An amateur community theater summer music provides the vehicle that brings three teens closer to being adults and forces their parents to reveal and own up to their darkest secrets.
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Debbie has a problem. She hates the modifications the director has made to the script of the musical she is performing in at the local art center's summer program. She enlists her parents, both entertainment industry professionals, her brother and her sister to help straighten the director out. The rest of the family pledges their support, but not in the way she expects. The last summer they spend together as a family before the brother goes off to college provides enough surprises for all and changes the lives not only of the family, but of many people around them.
The story shows good-hearted people rising to challenges and resolving them with grace and sensitivity.
THADDEUS RUBINSTEIN GLANCED up at his daughter from the print-out covering his old-school style drafting table and looked back down. He was revising the computer generated lighting plot and floor plan for the July Fourth Weekend Christian Music Festival. He keyed a number into a spreadsheet on the computer next to the drafting table, clicked "Save" and looked up.
Debbie stood patiently waiting for her father to finish. She knew that his job as a lighting designer for conventions and festivals often took him away for weeks at a time so she cherished when he was home working in his tiny office. Among her earliest memories were the times she had spent in his lap while he explained what all those funny little lines and symbols meant. She also knew that interrupting his work was one of the fastest ways to make him angry and you did not want to make her father angry. You don't spit in the wind. You don't pull the cape of the old lone ranger and you don't piss off her dad.
"Hey, baby-doll, what's up?"
Even though she was sixteen, Debbie liked her dad still calling her "baby-doll" in private although they both knew better than to mention it in public. The protectiveness made her feel good.
"Dad, I need a favor."
Tad loved his daughter and would do anything for her, but he knew her body language well enough to know whatever this favor was, he was probably not going to like it. Tad met her eyes thankful that both of his girls looked like their mother. Their son, Mike, looked like a huge version of him, but the boy's lack of his mother's beauty did not seem to be a misfortune. Except for the last few months when Mike could not get a date to save his life. Of course, Mike hadn't exactly been aggressively out looking either.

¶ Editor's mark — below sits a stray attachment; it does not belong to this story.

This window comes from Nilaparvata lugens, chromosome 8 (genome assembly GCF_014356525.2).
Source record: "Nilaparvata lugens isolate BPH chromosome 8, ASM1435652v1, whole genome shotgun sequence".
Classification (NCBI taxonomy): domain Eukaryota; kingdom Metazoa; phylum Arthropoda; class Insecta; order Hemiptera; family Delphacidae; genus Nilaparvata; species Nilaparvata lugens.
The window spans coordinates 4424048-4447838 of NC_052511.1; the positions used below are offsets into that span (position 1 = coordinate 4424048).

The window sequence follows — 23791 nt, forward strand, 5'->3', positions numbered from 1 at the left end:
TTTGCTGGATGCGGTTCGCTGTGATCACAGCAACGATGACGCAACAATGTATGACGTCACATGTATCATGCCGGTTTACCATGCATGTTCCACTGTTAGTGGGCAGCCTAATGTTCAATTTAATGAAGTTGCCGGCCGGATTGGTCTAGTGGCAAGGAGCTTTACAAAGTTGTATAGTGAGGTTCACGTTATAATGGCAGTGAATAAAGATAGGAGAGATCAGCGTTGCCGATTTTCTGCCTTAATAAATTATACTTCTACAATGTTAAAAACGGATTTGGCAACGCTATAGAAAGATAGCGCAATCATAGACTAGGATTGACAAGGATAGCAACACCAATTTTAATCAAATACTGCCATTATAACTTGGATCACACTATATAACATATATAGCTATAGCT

"What kind of favor?"
Debbie took a deep breath. "A big one."
He could see his wife, Amelia, and younger daughter, Theresa, peeking around the door frame watching. He was getting a really bad feeling. "Amelia, are you in on this?"
"Teddy, this is important," Amelia answered, knowing his use of her proper name and not her pet name, "Ami", was a sign her husband was already beginning to resist. She knew he would pick up on her calling him "Teddy" and not "Tad" like everyone else did, which meant this was as important to her as it was to Debbie and if he resisted, he would have a fight on his hands.
Tad looked at the three most important women in his life and sighed. He had already lost whatever battle this was and resigned himself to dealing with the consequences. "Theresa, please get a pitcher of iced tea. We'll sit at the dining room table and discuss this like reasonable people."
Theresa took off. "He's gonna do it," Theresa whispered to Mike as she detoured through the living room.
"No way," Mike said. He knew what the project was and had heard his father turn down similar plans in the past.
"Way. Dining room table. Family chat," Theresa said.
"Does he know what Debbie wants?" Mike asked his fleeing sister.
"Not yet," she said as she skidded around the corner.
Mike put away his e-reader and way too casually wandered into the dining room.